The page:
Why Does God Take So Long?

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Shawn Akers

It's hard to wait on God, but He knows best.

Are you tired of waiting on God? Have you been saying, “I’ve waited long enough?” Waiting on God to act can truly be one of the worst things we have ever done. One of the most exasperating aspects of God is His slowness to step in on our behalf. But the more we get to know Him, the more we see that His slowness is not such a bad thing after all; it is for our good.

What if you could ask for anything you honestly want?

Have you ever fantasized that God might come to you as He did to Moses and ask you what you want Him to do for you? What if He did come to you and invited you to ask for anything you like? What do you suppose you would ask for? And what if there were no conditions—that is, you need not ask for what is noble, altruistic or even God-honoring—that it could even be a selfish request? You simply have an opportunity to ask for one thing and it will be answered. What would you request?

God had let Moses know He was pleased with him: “You have found favor with me,” the Lord said to him. Moses seized the moment and replied to God, “If I have found favor in Your sight, show me now Your way, that I may know You” (Ex. 33:13, emphasis added).

One of the things Moses learned about God’s ways is His slowness to act.

Moses was arguably the greatest leader of men in human history. He might have asked for any number of things—vengeance on His enemies, for example. But the truth of his heart surfaced: Moses wanted to know God’s ways. This convicts me. I ask: Would I want to know God’s ways above any other request?

I will admit to you that Moses’s request puts me to shame. I cannot remember asking that of God. I certainly asked for a lot of other things.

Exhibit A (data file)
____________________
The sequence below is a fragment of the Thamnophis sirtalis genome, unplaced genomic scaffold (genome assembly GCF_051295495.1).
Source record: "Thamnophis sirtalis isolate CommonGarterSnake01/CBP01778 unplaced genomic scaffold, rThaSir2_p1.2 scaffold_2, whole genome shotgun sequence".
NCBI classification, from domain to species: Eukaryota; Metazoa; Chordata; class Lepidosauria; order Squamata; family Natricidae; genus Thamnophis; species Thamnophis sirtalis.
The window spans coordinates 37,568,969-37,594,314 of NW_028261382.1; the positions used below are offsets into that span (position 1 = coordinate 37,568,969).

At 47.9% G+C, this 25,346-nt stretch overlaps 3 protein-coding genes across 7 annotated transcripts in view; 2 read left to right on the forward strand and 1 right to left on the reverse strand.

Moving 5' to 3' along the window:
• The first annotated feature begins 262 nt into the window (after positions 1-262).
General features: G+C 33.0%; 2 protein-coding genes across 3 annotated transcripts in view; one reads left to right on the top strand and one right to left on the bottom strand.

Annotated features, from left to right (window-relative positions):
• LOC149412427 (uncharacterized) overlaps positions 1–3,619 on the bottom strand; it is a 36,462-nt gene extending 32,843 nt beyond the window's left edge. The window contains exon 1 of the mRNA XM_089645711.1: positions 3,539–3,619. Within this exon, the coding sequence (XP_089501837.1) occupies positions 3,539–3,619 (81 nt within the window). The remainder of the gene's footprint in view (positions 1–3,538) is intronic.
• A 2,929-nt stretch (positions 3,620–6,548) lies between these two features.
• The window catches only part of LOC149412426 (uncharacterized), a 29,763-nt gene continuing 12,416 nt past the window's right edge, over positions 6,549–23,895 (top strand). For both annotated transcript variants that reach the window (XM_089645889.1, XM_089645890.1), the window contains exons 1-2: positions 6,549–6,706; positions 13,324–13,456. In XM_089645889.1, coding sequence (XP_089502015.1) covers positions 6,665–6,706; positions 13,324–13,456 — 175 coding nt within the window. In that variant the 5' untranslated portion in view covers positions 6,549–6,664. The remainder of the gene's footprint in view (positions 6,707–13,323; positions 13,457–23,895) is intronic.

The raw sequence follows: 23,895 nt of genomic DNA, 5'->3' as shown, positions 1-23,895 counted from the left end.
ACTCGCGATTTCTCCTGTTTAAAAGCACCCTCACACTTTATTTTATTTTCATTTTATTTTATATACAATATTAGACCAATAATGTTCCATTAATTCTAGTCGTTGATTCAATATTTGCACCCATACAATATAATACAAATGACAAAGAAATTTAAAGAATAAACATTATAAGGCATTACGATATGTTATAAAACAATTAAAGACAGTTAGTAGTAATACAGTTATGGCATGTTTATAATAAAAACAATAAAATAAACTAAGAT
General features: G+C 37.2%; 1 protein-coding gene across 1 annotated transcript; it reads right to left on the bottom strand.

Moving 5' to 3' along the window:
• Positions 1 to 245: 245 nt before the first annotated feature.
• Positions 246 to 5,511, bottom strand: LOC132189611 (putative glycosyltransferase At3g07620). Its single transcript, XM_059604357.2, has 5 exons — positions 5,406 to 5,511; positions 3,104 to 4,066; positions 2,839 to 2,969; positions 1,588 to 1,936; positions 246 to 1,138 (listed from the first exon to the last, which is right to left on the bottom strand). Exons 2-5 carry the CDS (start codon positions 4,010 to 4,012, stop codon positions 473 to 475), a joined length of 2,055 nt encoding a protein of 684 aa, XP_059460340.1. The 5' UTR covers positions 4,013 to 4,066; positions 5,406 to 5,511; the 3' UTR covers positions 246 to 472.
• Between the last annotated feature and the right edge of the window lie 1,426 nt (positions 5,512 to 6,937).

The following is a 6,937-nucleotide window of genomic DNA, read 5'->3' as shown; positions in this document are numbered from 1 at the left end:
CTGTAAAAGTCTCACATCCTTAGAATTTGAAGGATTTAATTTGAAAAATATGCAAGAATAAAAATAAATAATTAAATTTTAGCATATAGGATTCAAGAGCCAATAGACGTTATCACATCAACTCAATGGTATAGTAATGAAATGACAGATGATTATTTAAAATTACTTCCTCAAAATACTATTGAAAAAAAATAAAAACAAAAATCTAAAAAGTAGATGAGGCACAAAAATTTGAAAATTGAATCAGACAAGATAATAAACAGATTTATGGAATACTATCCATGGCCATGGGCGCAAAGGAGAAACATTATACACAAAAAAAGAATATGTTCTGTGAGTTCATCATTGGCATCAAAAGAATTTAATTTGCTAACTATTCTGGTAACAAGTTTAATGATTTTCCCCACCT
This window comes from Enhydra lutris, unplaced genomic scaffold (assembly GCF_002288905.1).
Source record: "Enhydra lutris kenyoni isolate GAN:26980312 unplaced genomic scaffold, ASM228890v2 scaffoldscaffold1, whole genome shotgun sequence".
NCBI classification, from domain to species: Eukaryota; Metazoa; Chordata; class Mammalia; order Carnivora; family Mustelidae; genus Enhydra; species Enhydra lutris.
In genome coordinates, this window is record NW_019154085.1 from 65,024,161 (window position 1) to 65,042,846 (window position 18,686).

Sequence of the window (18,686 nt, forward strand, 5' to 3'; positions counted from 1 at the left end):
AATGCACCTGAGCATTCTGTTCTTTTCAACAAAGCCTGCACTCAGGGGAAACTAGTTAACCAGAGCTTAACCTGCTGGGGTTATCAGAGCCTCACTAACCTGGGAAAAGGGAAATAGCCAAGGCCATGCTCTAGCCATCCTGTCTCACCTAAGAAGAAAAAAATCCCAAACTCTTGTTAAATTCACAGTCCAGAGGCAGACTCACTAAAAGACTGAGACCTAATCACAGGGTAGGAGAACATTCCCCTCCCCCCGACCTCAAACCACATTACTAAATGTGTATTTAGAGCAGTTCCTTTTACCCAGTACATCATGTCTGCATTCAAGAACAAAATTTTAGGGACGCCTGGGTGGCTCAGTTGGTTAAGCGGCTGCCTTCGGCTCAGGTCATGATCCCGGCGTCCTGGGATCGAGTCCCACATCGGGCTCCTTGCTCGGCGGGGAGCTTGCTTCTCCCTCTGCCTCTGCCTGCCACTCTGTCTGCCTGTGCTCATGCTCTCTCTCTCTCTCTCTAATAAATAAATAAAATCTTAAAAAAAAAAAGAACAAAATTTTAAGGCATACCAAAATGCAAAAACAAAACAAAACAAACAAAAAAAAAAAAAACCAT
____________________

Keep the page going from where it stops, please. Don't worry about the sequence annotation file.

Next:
I want to finish well. I would have thought that the safest guarantee that one will finish well is to make Moses’s request—to know God’s waysyour true desire.

The apostle Paul’s supreme wish was the same—”to know Him,” that is, Jesus Christ (Phil. 3:10). You may want to ask, “Paul, are you saying you don’t know the Lord?” Of course Paul knew the Lord. But his deepest longing was to know Christ better. That is what he meant by the words, “To know Him.”

I have learned this. The better you get to know God, the more you want to know Him. The more you know Him, the more you are in awe of Him. The more you know Him, the more you want to spend time with Him. The more you spend time with Him, the more you feel you need him. The best way to get to know anybody is to spend time with them. So too when it comes to knowing God.

Moses frequented what was called the tent of meeting. It was there that the Lord spoke to Moses, “Face to face, just as a man speaks to his friend” (Ex. 33:11). It was in the tent of meeting that Moses put his request to the Lord—that he might know God’s ways.

God lamented that ancient Israel did not know His ways (Heb. 3:10). God wants us to know His ways. But we must be prepared for this: His ways are different from our ways (Is. 55:8-9). What if we don’t like God’s ways?

One of God’s ways is His slowness, “With the Lord a day is like a thousand years, and a thousand years are like a day” (2 Pet. 3:8). Time is His domain. He is in no hurry. But we are. God can—to us—seem so slow.

Yet God can act so quickly when He chooses. Once Jesus was born, suddenly, a great company of heavenly host appeared with the angel (Luke 2:13-14), and after waiting hundreds of years for Joel’s prophecy to be fulfilled, suddenly a sound of a violent wind came from heaven (Acts 2:1-2).

So why is God slow in making things happen? He tells us why. We may or may not like the reason: that He might gain greater glory. The God of the Bible is a God of glory (Acts 7:1-2). Whatever He does, it is for His glory. The longer He waits, the greater the glory. But it also means greater the reward and greater the joy for us.

Adapted from It Ain’t Over Till It’s Over by R. T. Kendall, copyright 2015, published by Charisma House. If you’ve ever gotten tired of waiting for God’s answers, this book is for you. It will encourage you to persevere, not give up, keep keeping on, run the race, and finish well.  To order your copy, click here.

Prayer Power for the Week of August 24, 2015

This week, dare to ask God to show you His ways, and not just His works. Honor Him for who He is, and not just for what He does. Ask Him to draw you into greater intimacy in your relationship and tell Him you trust Him to fulfill every promise He has made no matter how long it takes. Continue to pray for worldwide revival, laborers for His harvest field, our government and spiritual leaders, Israel and the church (Ex. 33:13; Heb. 3:10; 1 Tim. 2:1-5).

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